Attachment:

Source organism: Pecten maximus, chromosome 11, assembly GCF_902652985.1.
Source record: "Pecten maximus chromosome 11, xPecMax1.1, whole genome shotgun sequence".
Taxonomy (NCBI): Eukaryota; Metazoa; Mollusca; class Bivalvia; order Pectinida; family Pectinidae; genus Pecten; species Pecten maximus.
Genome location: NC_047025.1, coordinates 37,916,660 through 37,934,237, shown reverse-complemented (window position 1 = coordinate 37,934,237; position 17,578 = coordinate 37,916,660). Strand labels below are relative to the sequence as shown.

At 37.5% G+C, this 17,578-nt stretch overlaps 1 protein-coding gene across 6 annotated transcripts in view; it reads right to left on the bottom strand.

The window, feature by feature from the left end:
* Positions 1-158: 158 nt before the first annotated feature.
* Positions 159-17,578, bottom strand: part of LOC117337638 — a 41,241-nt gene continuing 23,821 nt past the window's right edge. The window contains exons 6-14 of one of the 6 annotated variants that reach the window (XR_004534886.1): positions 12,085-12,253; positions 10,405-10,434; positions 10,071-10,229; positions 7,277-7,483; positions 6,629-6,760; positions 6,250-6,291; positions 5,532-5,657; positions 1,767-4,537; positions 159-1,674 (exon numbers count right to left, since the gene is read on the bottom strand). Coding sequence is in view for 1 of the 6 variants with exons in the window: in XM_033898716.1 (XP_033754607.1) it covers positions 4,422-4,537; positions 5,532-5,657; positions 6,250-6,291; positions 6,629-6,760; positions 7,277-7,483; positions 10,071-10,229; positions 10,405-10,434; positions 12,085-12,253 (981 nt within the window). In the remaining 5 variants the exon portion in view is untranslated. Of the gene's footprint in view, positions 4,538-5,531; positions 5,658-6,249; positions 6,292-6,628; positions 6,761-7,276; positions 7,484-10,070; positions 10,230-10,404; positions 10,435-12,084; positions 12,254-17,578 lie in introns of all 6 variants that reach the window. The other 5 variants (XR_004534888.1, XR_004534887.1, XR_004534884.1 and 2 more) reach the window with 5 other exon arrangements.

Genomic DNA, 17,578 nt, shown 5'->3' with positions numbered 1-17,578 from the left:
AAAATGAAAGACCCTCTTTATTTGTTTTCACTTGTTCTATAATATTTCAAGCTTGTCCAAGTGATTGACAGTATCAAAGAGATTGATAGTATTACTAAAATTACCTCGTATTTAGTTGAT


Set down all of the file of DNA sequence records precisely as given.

Source organism: Pecten maximus, chromosome 11, assembly GCF_902652985.1.
Source record: "Pecten maximus chromosome 11, xPecMax1.1, whole genome shotgun sequence".
Taxonomy (NCBI): Eukaryota; Metazoa; Mollusca; class Bivalvia; order Pectinida; family Pectinidae; genus Pecten; species Pecten maximus.
Genome location: NC_047025.1, coordinates 37,916,660 through 37,934,237, shown reverse-complemented (window position 1 = coordinate 37,934,237; position 17,578 = coordinate 37,916,660). Strand labels below are relative to the sequence as shown.

At 37.5% G+C, this 17,578-nt stretch overlaps 1 protein-coding gene across 6 annotated transcripts in view; it reads right to left on the bottom strand.

The window, feature by feature from the left end:
* Positions 1-158: 158 nt before the first annotated feature.
* Positions 159-17,578, bottom strand: part of LOC117337638 — a 41,241-nt gene continuing 23,821 nt past the window's right edge. The window contains exons 6-14 of one of the 6 annotated variants that reach the window (XR_004534886.1): positions 12,085-12,253; positions 10,405-10,434; positions 10,071-10,229; positions 7,277-7,483; positions 6,629-6,760; positions 6,250-6,291; positions 5,532-5,657; positions 1,767-4,537; positions 159-1,674 (exon numbers count right to left, since the gene is read on the bottom strand). Coding sequence is in view for 1 of the 6 variants with exons in the window: in XM_033898716.1 (XP_033754607.1) it covers positions 4,422-4,537; positions 5,532-5,657; positions 6,250-6,291; positions 6,629-6,760; positions 7,277-7,483; positions 10,071-10,229; positions 10,405-10,434; positions 12,085-12,253 (981 nt within the window). In the remaining 5 variants the exon portion in view is untranslated. Of the gene's footprint in view, positions 4,538-5,531; positions 5,658-6,249; positions 6,292-6,628; positions 6,761-7,276; positions 7,484-10,070; positions 10,230-10,404; positions 10,435-12,084; positions 12,254-17,578 lie in introns of all 6 variants that reach the window. The other 5 variants (XR_004534888.1, XR_004534887.1, XR_004534884.1 and 2 more) reach the window with 5 other exon arrangements.

Genomic DNA, 17,578 nt, shown 5'->3' with positions numbered 1-17,578 from the left:
AAAATGAAAGACCCTCTTTATTTGTTTTCACTTGTTCTATAATATTTCAAGCTTGTCCAAGTGATTGACAGTATCAAAGAGATTGATAGTATTACTAAAATTACCTCGTATTTAGTTGAT